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Flora Molton

Flora Molton

Self-Taught Musician

Flora Molton (1908-1990) wasn't just a street musician; she was a sonic tapestry woven with threads of blues, gospel, and the vibrant spirit of Washington, D.C. Born with partial blindness, Molton found solace and power in music, captivating audiences with her unique blend of vocals, slide guitar, and infectious energy for over four decades.


Molton's musical journey began in her Virginia roots, shaped by the rich traditions of gospel and blues. Drawn to the bustling energy of D.C., she established herself as a fixture on street corners, most notably at 7th and F Streets NW, her powerful voice and captivating rhythm echoing through the urban landscape. She called her music "spiritual and truth music," reflecting her deep faith and authentic expression.


Despite limited vision and challenging circumstances, Molton persevered. She crafted her own instruments, including a mounted harmonica and a guitar played with a bottleneck slide. Her repertoire was vast, ranging from traditional gospel hymns to blues standards, all delivered with her raw, soulful vocals and captivating stage presence.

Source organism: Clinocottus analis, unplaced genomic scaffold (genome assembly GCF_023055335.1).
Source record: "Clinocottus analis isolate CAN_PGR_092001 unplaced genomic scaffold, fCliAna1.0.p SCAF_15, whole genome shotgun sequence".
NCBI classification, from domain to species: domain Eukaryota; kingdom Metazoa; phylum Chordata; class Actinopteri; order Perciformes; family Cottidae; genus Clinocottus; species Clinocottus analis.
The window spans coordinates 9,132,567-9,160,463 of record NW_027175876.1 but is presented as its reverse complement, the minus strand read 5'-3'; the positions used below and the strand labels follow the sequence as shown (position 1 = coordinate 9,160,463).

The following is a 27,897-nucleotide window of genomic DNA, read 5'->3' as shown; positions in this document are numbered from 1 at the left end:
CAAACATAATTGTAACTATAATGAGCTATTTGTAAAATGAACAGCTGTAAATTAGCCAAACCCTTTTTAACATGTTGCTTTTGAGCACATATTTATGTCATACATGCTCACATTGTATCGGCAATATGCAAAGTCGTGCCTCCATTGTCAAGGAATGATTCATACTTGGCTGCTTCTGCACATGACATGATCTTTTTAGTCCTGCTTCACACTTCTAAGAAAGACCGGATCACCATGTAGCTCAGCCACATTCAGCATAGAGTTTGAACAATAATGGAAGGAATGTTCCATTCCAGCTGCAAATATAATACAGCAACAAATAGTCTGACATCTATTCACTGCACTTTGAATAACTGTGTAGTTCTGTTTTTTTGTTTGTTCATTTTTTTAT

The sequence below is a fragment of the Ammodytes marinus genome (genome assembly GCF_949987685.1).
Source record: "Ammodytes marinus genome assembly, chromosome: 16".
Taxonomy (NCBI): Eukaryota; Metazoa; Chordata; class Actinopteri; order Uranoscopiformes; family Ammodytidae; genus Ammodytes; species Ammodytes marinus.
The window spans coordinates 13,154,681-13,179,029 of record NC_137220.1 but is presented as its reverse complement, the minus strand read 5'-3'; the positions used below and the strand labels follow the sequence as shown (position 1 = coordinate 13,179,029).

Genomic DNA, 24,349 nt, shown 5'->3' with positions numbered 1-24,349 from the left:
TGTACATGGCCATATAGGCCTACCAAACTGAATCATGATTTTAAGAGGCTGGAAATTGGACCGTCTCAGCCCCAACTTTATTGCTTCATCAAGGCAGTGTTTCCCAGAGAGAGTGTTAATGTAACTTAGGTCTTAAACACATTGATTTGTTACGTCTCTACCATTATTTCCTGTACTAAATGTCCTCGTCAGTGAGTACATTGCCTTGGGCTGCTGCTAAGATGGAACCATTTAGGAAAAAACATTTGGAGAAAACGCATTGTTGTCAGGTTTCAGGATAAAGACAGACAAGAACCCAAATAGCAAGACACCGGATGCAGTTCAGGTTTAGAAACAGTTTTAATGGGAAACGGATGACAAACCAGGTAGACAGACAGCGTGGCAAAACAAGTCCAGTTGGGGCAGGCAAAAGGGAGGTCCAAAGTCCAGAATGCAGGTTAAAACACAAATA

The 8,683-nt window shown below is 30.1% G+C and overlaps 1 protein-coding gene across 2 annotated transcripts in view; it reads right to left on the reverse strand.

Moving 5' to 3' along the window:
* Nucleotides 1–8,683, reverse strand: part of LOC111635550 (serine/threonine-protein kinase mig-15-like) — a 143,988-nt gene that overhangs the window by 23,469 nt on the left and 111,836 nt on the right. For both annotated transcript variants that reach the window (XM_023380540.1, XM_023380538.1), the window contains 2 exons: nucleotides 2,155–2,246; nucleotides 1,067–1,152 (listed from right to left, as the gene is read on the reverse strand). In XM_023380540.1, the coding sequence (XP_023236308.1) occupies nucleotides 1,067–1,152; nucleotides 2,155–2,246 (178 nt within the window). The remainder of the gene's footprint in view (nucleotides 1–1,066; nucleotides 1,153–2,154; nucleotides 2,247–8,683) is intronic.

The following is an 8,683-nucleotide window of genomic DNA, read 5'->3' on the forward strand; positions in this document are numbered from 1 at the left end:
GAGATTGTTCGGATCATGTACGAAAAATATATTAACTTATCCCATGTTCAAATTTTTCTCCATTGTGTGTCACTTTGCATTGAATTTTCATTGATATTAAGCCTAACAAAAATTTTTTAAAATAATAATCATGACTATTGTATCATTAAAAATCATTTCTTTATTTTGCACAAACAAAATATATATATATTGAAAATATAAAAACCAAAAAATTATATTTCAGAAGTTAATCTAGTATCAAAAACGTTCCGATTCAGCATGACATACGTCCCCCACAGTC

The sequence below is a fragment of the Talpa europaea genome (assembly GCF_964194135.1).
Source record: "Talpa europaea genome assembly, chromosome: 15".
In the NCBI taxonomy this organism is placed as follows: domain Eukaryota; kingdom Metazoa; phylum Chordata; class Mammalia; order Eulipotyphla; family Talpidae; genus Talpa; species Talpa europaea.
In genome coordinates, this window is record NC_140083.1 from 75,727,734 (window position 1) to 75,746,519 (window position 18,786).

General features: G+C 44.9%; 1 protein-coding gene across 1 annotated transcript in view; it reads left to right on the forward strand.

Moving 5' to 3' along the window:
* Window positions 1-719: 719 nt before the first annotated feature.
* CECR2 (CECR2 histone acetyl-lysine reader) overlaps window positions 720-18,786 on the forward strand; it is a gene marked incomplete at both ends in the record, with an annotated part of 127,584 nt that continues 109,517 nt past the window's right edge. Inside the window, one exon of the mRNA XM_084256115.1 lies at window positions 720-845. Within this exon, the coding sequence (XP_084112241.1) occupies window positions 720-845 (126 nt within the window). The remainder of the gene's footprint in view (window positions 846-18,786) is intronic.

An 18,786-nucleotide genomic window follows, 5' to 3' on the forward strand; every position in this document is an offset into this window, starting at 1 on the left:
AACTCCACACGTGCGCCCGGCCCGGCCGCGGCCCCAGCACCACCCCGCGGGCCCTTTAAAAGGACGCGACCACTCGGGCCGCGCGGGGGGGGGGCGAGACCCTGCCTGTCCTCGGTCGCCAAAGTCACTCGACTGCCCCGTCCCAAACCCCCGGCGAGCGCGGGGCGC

Beyond her captivating performances, Molton became a beloved figure in the D.C. community. She befriended passersby, her infectious smile and genuine spirit winning hearts across social and economic divides. Her resilience and talent earned her recognition, including performances at the Smithsonian Folklife Festival, the Library of Congress, and even a European tour.


Flora Molton's legacy is illuminated by her remarkable accomplishments, which spanned preserving musical traditions, inspiring resilience, and building community. As a guardian of blues and gospel music, Molton breathed life into these soulful sounds, sharing them with audiences in her own unique and impactful way. Despite facing personal challenges, she persevered with unwavering passion and dedication, becoming a symbol of hope and determination for many. Moreover, Molton's warm and open spirit allowed her to connect with diverse individuals, weaving her music into the very fabric of Washington D.C.'s social landscape and leaving an enduring mark on the community she so deeply touched.


Flora Molton's legacy transcends the street corners where she performed. Her music reminds us of the power of artistic expression, the strength of the human spirit, and the ability of music to bridge divides and build community. Her voice, echoing through the years, continues to inspire musicians and listeners alike, reminding us that even the most humble beginnings can birth extraordinary sounds and connect us to a shared humanity.

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